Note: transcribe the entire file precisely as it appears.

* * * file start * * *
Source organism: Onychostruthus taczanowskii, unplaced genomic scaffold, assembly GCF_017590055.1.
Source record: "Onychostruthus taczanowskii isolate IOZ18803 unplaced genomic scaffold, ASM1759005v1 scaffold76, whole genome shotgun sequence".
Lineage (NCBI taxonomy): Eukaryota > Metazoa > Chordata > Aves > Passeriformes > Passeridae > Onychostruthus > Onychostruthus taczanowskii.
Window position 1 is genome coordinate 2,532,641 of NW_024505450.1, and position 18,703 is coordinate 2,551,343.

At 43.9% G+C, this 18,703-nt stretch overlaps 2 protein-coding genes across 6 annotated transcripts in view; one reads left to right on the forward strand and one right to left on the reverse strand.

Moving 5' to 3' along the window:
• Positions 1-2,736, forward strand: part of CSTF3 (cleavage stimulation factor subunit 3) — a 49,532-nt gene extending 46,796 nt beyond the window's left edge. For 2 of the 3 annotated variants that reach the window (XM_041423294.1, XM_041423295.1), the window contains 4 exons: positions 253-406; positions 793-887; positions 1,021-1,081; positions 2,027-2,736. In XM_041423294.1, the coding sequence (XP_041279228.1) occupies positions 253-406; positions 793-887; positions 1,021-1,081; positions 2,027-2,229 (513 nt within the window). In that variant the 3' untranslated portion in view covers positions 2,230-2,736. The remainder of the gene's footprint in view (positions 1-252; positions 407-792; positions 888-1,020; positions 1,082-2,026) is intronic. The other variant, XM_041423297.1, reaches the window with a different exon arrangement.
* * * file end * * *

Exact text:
Source organism: Onychostruthus taczanowskii, unplaced genomic scaffold, assembly GCF_017590055.1.
Source record: "Onychostruthus taczanowskii isolate IOZ18803 unplaced genomic scaffold, ASM1759005v1 scaffold76, whole genome shotgun sequence".
Lineage (NCBI taxonomy): Eukaryota > Metazoa > Chordata > Aves > Passeriformes > Passeridae > Onychostruthus > Onychostruthus taczanowskii.
Window position 1 is genome coordinate 2,532,641 of NW_024505450.1, and position 18,703 is coordinate 2,551,343.

At 43.9% G+C, this 18,703-nt stretch overlaps 2 protein-coding genes across 6 annotated transcripts in view; one reads left to right on the forward strand and one right to left on the reverse strand.

Moving 5' to 3' along the window:
• Positions 1-2,736, forward strand: part of CSTF3 (cleavage stimulation factor subunit 3) — a 49,532-nt gene extending 46,796 nt beyond the window's left edge. For 2 of the 3 annotated variants that reach the window (XM_041423294.1, XM_041423295.1), the window contains 4 exons: positions 253-406; positions 793-887; positions 1,021-1,081; positions 2,027-2,736. In XM_041423294.1, the coding sequence (XP_041279228.1) occupies positions 253-406; positions 793-887; positions 1,021-1,081; positions 2,027-2,229 (513 nt within the window). In that variant the 3' untranslated portion in view covers positions 2,230-2,736. The remainder of the gene's footprint in view (positions 1-252; positions 407-792; positions 888-1,020; positions 1,082-2,026) is intronic. The other variant, XM_041423297.1, reaches the window with a different exon arrangement.